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best thing you made this summer?

  • b

What's the best new thing you made this summer? For me it was probably bacon wrapped jalapenos stuffed with cream cheese and flavorings like blue cheese or a little ranch dressing mix. They keep in the fridge for a long time, or even freeze well (froze some by accident and they did fine - need a new fridge)

And I made peach jelly with a base of home made ginger simple syrup. Didn't write it down, but it worked. Added finely chopped candied ginger to some jars too. Delicious. (had 15 gallons of peaches, enough for some experimenting)

(PS -I read some posts about raspberry/violet jam, and it made me go out and water my sweet violets so I can be sure and try it next year!)

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  1. Grape sorbet. Recipe from Epicurious was so simple. I had bought 4 pounds of green seedless from Costco and the flavor was very marginal, but the sorbet was incredible, and incredibly easy.
    Blend: 2 cups grapes, 1/4 cup sugar, couple tbsp lemon or lime juice. Put liquid through a sieve to separate out the skins, and put the mixture into an ice cream maker for about 20 minutes. Fantastic!!!

    2 Replies
    1. re: Sasha

      Did you mash them or heat them or just squeezed through the sieve. Sounds great. I'm travelling north in California and might be able to try this with some wine grapes I've seen for sale.

      1. re: kc girl

        No heat - put them in the blender with the acid and sugar and liquefied, then sieved to get the chunks out before putting them in the ice cream maker.

    2. Grape sorbet. Recipe from Epicurious was so simple. I had bought 4 pounds of green seedless from Costco and the flavor was very marginal, but the sorbet was incredible, and incredibly easy.
      Blend: 2 cups grapes, 1/4 cup sugar, couple tbsp lemon or lime juice. Put liquid through a sieve to separate out the skins, and put the mixture into an ice cream maker for about 20 minutes. Fantastic!!!

      1 Reply
      1. re: Sasha

        I made grape sorbet last summer from my concord grapes and it turned out exactly like Welch's, so white grapes are a much better idea. I made popsicles from my Reliance reds last week and they were delicious.

      2. Pavlova with mixed berries.

        Beef rendang, Pernankan-style.

        1. The much discussed watermelon salad which I have since found out is not a Nigella creation but is a Caribbean recipe and there is a recipe for it in Liz Smith's new book "Dishing It" and she talks of having it first at Harbour Island in the Bahamas and gives a recipe for it using balsamic vinegar instead of the lime juice. I will stick wih the lime juice and her recipe calls for sliced radishes instead of red onion.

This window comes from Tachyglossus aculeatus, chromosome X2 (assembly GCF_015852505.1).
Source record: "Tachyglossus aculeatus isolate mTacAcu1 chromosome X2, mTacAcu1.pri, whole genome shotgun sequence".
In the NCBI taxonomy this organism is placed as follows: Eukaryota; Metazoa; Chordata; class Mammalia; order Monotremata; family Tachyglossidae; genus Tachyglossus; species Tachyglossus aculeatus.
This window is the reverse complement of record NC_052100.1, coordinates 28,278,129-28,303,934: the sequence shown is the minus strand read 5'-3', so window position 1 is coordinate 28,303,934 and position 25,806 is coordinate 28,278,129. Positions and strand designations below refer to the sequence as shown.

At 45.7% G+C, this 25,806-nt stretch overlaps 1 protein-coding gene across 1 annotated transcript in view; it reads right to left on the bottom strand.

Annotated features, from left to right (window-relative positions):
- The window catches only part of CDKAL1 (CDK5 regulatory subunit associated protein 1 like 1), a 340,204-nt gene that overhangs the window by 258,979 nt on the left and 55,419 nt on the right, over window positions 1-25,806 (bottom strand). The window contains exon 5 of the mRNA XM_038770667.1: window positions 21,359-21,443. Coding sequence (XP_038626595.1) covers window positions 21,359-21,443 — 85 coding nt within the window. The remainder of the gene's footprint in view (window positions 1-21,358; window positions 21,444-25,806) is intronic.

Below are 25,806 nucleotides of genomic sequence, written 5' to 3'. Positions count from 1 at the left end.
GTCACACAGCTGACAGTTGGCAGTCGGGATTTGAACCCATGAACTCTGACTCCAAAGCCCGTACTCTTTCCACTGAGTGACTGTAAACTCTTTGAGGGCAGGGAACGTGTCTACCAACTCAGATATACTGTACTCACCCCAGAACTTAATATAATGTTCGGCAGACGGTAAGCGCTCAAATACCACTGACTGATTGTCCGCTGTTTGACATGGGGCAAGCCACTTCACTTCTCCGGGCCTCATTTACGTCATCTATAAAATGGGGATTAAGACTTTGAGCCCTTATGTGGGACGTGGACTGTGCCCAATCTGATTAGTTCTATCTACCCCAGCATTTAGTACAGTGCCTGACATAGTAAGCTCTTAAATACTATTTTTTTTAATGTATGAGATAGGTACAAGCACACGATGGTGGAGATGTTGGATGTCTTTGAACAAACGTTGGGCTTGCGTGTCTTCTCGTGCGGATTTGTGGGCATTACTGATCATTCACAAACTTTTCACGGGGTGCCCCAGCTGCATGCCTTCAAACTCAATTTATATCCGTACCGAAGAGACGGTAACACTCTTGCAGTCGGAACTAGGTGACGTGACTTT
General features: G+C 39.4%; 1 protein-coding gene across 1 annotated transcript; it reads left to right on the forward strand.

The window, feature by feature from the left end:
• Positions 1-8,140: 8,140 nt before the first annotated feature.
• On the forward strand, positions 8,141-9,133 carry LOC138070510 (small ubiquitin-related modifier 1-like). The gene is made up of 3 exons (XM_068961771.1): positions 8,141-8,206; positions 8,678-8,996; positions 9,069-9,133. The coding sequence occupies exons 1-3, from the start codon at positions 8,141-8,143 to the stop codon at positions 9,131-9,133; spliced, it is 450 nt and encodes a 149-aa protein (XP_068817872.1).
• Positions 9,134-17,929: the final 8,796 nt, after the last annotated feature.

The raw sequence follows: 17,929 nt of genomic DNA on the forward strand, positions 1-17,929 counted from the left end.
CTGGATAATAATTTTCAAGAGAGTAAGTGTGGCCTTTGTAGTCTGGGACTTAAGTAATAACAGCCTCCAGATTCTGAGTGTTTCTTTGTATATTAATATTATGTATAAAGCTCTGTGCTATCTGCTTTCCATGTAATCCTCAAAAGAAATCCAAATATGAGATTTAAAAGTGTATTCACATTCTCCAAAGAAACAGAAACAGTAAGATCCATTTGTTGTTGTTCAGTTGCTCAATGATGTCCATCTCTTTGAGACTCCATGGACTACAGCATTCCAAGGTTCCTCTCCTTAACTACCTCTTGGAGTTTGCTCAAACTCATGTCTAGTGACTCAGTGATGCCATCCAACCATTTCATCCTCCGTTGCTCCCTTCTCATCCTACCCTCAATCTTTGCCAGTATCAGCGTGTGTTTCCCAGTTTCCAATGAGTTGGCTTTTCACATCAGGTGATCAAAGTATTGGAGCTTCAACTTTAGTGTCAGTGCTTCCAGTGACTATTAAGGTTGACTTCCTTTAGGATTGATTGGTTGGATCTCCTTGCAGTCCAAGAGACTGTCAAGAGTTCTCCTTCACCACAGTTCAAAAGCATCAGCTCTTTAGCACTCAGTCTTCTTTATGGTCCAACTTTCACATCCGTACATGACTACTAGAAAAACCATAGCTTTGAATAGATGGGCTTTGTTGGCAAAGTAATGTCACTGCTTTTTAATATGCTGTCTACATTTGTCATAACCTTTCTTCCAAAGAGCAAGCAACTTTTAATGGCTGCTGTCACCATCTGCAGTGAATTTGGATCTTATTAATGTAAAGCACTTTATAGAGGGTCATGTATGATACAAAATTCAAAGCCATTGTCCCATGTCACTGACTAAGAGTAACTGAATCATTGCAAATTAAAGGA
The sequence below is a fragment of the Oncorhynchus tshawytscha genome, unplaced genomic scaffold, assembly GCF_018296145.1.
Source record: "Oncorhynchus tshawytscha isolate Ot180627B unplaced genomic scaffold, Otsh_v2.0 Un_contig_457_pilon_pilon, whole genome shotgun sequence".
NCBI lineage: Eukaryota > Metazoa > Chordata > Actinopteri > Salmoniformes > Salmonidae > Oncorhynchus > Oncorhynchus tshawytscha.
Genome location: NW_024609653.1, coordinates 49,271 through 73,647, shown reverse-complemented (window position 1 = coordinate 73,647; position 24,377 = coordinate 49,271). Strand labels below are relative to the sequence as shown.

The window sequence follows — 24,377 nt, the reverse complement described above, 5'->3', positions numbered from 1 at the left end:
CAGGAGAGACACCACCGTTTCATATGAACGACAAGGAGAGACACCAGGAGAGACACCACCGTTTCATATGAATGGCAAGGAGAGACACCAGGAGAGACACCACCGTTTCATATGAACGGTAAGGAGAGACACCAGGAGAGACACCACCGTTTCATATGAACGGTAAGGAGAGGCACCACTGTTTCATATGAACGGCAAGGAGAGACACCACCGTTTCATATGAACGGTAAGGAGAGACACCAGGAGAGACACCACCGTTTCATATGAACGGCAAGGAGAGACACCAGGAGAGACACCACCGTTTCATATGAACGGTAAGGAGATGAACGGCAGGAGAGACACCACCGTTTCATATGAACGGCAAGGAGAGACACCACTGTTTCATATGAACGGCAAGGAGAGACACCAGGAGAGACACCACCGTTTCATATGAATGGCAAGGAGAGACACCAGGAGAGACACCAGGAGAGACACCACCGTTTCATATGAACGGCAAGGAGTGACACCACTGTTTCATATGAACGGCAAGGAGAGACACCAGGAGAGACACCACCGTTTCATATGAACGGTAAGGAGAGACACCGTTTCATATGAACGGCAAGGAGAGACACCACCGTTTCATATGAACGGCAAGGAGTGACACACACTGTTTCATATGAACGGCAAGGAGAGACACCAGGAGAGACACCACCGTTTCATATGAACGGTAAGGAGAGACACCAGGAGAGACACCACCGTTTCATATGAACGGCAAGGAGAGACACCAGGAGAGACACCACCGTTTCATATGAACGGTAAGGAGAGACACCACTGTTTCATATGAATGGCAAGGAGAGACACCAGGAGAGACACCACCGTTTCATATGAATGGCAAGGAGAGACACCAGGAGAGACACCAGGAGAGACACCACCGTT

The other really best was the Ruby Red Grapefruit and Tarragon granita. Refreshing, tart and savoury at the same time. Got to make some more of that soon.

          2 Replies
          1. re: Candy

            And, thanks for that recipe for the granita previously. I saved it.

            1. re: kc girl

              Now try it. You will love it. It really is amazing.

          2. Key Lime Cream Cheese Ice Cream. Hands down.

            In general it's been a really great ice cream summer.

            1 Reply
            1. re: krissywats

              I have the Epicurious cream cheese ice cream recipe that calls for lemon juice, so I think I'll substitute lime (what are sold as key limes) and cut back a little on the sugar to see how it goes. Yes, it has been a great ice cream summer, I just wish I could find a second freezer bowl for my Krups countertop maker.

            2. A wonderful cold tomato boullioun is by far the best new recipe of the summer.

              Delicious, fast, great depth of flavor, and almost fat free.

              Good hot, cold, sprinkled on reheated leftovers, frozen in cubes to add to sauces, etc.

              Recipe by Raymond Blanc at Le Manior aux Quat'Saisons.

              Please let me know if you want the recipe.

              3 Replies
              1. re: JudiAU

                I would love the recipe please.

                1. re: JudiAU

                  I would love the recipe. I've enjoyed doing stuff with fresh tomato juice this summer.

                  1. re: JudiAU